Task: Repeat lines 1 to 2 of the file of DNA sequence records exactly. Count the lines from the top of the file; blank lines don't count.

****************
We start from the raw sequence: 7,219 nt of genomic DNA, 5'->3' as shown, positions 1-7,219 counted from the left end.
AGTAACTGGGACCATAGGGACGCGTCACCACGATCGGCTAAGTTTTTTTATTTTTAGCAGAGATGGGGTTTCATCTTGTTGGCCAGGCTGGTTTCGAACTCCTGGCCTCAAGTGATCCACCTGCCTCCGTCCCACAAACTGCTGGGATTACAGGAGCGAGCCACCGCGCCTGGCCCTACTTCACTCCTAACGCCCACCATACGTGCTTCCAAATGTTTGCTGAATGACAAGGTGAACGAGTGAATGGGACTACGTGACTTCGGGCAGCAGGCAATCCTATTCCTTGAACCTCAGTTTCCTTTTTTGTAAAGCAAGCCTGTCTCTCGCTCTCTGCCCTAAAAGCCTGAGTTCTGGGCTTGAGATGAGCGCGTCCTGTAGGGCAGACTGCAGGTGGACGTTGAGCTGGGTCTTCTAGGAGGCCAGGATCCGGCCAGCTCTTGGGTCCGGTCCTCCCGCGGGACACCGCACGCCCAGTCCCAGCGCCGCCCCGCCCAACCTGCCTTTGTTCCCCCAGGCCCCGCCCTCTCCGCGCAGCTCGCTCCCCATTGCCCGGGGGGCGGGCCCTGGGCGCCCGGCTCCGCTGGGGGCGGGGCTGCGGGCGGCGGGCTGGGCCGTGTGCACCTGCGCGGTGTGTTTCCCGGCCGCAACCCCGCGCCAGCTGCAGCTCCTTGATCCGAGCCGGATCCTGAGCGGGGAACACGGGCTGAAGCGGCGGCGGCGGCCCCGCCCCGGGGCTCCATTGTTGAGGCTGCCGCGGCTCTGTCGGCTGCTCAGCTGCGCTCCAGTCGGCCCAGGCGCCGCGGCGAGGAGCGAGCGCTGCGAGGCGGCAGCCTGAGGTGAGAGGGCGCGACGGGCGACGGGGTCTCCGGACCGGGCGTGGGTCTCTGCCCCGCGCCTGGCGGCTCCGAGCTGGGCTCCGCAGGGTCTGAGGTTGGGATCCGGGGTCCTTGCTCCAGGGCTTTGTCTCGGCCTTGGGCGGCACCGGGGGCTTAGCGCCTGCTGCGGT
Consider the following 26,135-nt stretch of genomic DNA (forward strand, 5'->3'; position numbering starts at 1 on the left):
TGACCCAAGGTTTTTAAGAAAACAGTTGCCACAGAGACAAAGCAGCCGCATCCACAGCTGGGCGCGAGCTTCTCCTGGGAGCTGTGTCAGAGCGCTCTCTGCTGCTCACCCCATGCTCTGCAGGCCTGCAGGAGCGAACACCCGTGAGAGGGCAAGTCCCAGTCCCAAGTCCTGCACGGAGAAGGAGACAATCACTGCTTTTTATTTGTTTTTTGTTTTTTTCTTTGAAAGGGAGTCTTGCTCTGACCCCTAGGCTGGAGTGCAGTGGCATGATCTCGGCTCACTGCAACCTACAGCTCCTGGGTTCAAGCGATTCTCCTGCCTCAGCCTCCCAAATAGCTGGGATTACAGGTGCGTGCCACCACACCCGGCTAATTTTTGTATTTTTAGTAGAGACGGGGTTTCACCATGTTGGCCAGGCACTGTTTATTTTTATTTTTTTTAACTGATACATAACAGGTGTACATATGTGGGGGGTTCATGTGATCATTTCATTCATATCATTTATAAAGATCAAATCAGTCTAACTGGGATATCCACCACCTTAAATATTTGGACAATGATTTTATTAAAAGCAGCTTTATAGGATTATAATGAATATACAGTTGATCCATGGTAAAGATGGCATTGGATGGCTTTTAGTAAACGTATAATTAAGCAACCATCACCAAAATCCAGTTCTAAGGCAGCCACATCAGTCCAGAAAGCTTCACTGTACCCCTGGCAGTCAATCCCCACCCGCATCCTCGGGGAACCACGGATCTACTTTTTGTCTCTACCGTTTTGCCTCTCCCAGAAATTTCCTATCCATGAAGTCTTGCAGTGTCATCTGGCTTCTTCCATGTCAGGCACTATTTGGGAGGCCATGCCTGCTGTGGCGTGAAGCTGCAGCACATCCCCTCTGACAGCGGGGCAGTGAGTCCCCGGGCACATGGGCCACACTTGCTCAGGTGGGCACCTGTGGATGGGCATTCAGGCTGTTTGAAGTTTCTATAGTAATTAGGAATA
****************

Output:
We start from the raw sequence: 7,219 nt of genomic DNA, 5'->3' as shown, positions 1-7,219 counted from the left end.
AGTAACTGGGACCATAGGGACGCGTCACCACGATCGGCTAAGTTTTTTTATTTTTAGCAGAGATGGGGTTTCATCTTGTTGGCCAGGCTGGTTTCGAACTCCTGGCCTCAAGTGATCCACCTGCCTCCGTCCCACAAACTGCTGGGATTACAGGAGCGAGCCACCGCGCCTGGCCCTACTTCACTCCTAACGCCCACCATACGTGCTTCCAAATGTTTGCTGAATGACAAGGTGAACGAGTGAATGGGACTACGTGACTTCGGGCAGCAGGCAATCCTATTCCTTGAACCTCAGTTTCCTTTTTTGTAAAGCAAGCCTGTCTCTCGCTCTCTGCCCTAAAAGCCTGAGTTCTGGGCTTGAGATGAGCGCGTCCTGTAGGGCAGACTGCAGGTGGACGTTGAGCTGGGTCTTCTAGGAGGCCAGGATCCGGCCAGCTCTTGGGTCCGGTCCTCCCGCGGGACACCGCACGCCCAGTCCCAGCGCCGCCCCGCCCAACCTGCCTTTGTTCCCCCAGGCCCCGCCCTCTCCGCGCAGCTCGCTCCCCATTGCCCGGGGGGCGGGCCCTGGGCGCCCGGCTCCGCTGGGGGCGGGGCTGCGGGCGGCGGGCTGGGCCGTGTGCACCTGCGCGGTGTGTTTCCCGGCCGCAACCCCGCGCCAGCTGCAGCTCCTTGATCCGAGCCGGATCCTGAGCGGGGAACACGGGCTGAAGCGGCGGCGGCGGCCCCGCCCCGGGGCTCCATTGTTGAGGCTGCCGCGGCTCTGTCGGCTGCTCAGCTGCGCTCCAGTCGGCCCAGGCGCCGCGGCGAGGAGCGAGCGCTGCGAGGCGGCAGCCTGAGGTGAGAGGGCGCGACGGGCGACGGGGTCTCCGGACCGGGCGTGGGTCTCTGCCCCGCGCCTGGCGGCTCCGAGCTGGGCTCCGCAGGGTCTGAGGTTGGGATCCGGGGTCCTTGCTCCAGGGCTTTGTCTCGGCCTTGGGCGGCACCGGGGGCTTAGCGCCTGCTGCGGT